The index to the Indie Comics vs. Context roundtable is here.


I talked about this comic a bit in comments over here. It’s still on my mind several weeks later. It’s one of the favorite things I’ve seen by Johnny Ryan, I think. I love its rhythm; it has a merciless dream logic that has more to do with Kafka or David Lynch than with standard gag cartooning. (Which is probably why the commenters at Vice seem so thoroughly alienated.

Beyond that, and intertwined with it, I really like the way that gender in the comic is both omnipresent and divorced from individual bodies. The main character, Mills, wears a t-shirt with a picture of a vagina on it that says “Pussy Pounder University.” Mills appears to have a working class masculine job digging holes, so you could see the shirt as a kind of frat-brother marker of hyper-masculinity.

But the strip mostly works against that reading. When he has a break from his job, Mills doesn’t do manly things like drinking beer or checking sports stats; instead he straps springs onto his feet and goes bouncing off into the woods. The bizarre panel where we see him first standing with the springs has him, unnaturally tall in the foreground, juxtaposed with a television tower in the background. It semss like a parody of masculine imagery, turning Mills into a failed phallus. That’s more or less confirmed when he goes bouncing off into the woods shouting “wee!” and then immediately stumbles and bashes his head against a tree trunk.

Up to this point, we haven’t really gotten a clear view of the shirt. When we finally see that he’s wearing a vagina, he’s flat on the ground bleeding from the head. In fact, in the image, his head looks like the vagina on his shirt; the line of his mouth mirrors the curve of the text, and his tongue looks like the lips in the image. The liquid coming out of his mouth becomes a double entendre for sexual lubrication; the blood reads as menstrual blood. He isn’t a dude-bro who owns the pussy as a sign of hyper-masculinity. Rather, he is his shirt, a feminized victim of violence.

If a man can become a symbolic vagina, then it makes sense that a woman can become a symbolic phallus — which is what happens in the next panel. Just as Mills initially seems to fit into a standard male stereotype, so the women who find him seem default valley girls, grossed out by blood, shallowly distracted by fashion (“Whoa, check his rad shirt!”) But then they pick up a giant stick/penis and start thrusting it into Mills’ head/vagina while screaming “Harder! Harder!” The rape imagery is not especially subtle — and what they get from that rape is the shirt with its symbolic vagina, turning them into the bros partying with the other guys at spring break.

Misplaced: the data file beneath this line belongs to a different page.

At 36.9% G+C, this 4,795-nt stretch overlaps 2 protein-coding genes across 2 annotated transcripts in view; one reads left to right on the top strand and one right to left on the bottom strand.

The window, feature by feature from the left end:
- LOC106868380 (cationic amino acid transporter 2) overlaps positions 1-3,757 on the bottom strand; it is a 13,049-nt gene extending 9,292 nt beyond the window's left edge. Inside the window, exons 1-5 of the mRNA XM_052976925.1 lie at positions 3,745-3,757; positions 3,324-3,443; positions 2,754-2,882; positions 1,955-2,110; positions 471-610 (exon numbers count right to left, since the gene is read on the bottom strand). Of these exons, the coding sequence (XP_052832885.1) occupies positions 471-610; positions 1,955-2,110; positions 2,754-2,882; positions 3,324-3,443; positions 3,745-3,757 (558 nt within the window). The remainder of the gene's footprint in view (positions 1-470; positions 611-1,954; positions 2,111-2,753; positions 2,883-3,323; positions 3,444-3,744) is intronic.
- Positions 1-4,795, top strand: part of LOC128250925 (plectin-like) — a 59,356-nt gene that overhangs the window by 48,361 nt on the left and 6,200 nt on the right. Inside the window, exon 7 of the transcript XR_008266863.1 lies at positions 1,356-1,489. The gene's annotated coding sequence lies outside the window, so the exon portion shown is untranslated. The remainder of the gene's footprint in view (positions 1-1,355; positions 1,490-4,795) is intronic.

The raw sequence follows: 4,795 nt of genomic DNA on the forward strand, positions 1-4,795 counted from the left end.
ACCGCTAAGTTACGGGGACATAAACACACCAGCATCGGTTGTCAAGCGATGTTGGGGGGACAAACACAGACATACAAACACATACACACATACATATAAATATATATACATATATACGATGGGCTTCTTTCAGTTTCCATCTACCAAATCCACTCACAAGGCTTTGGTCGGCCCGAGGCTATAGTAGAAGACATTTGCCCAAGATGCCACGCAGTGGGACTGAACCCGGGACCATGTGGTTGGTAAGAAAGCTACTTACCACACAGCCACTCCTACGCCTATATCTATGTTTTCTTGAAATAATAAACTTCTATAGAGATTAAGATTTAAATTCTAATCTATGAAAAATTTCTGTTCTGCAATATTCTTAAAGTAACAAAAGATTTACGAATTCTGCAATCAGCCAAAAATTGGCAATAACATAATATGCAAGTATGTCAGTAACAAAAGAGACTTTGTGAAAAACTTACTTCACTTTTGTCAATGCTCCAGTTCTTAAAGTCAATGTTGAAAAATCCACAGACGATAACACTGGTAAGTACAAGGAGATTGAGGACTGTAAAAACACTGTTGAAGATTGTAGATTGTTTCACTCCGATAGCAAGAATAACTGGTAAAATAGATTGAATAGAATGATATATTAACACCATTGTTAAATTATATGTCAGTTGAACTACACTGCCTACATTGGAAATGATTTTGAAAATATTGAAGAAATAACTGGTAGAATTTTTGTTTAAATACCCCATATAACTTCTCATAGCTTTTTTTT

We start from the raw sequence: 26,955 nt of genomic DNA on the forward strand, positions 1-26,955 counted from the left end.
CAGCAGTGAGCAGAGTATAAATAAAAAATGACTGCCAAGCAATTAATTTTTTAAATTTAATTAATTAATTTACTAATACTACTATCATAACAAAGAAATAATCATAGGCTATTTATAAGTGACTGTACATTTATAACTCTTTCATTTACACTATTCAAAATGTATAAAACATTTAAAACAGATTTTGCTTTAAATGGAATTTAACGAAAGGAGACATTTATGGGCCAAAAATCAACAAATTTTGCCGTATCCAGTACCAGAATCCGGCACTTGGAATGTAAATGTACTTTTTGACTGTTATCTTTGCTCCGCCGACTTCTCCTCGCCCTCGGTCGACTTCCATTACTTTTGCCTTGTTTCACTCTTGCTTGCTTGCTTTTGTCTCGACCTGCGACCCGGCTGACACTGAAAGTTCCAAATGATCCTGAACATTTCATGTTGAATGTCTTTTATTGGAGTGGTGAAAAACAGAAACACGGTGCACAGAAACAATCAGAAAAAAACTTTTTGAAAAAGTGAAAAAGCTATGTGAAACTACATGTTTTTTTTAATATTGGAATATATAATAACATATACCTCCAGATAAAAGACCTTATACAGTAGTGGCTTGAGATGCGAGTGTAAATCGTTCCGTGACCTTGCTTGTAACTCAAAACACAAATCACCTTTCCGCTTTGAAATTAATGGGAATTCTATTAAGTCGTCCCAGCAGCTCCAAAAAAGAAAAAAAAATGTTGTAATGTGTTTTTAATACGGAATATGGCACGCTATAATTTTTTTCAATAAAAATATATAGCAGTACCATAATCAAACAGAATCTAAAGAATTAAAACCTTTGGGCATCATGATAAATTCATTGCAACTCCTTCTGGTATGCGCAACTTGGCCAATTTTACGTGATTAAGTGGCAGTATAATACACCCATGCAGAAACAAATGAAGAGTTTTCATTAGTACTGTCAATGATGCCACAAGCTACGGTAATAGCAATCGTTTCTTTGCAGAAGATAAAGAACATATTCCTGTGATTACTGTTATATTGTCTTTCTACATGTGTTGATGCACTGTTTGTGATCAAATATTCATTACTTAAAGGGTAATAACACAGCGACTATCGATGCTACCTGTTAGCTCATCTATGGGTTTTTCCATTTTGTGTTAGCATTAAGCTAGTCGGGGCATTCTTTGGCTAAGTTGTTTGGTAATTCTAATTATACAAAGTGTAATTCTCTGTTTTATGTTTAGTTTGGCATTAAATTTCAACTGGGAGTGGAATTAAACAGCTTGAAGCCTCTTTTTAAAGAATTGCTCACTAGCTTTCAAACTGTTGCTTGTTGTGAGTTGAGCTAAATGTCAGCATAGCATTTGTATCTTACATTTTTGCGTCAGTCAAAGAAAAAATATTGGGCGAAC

The structure of the strip — build-up, violence, pause, escalation of violence — imitates, or references, rape-revenge narratives. But the dislocation of gender dislocates the violence as well. Unjust violence doesn’t lead to just violence; the victim does not become the victimizer. Instead, the victim just gets attacked again, because when you’re weak people take your stuff. Femininity is still, as in rape-revenge, used as a narrative trigger for violence, but that trigger is presented self-consciously as symbolic. “Woman” is an arbitrarily assigned position; a marker that has more to do with narrative convention than it does with actual bodies or identities. The vagina on the shirt is, for that matter, no more or less a drawing than Mills or the girls who find him. Why do we see Mills as male initially, anyway? “Mills” isn’t a strongly gendered name; he’s got mid-length blonde hair. No one refers to him as “he” in the first part of the strip; we just know he’s a guy because he’s digging that hole, which is a guy thing, and the people around him have facial hair. In a narrative, gender is a convention — but a convention that can kill.

I doubt Ryan would exactly agree that this was the context of his strip. He’d probably say that he wasn’t thinking about it that hard, or that he was just following his ideas wherever they took him. Still, I don’t think that makes me wrong. The central idea here — that weird vagina shirt — seems in keeping with a lot of Ryan’s comics, where gendered body parts float free of the bodies they’re supposed to be attached to, and narratives of gendered violence are scrambled with a malevolent clumsiness. It’s body horror as failed punchline, bouncing carelessly along till you bash your brains and/or gender out in the forest. Even then, though, meaning is still drawn on you; arbitrary and inescapable, like Fort Lauderdale.

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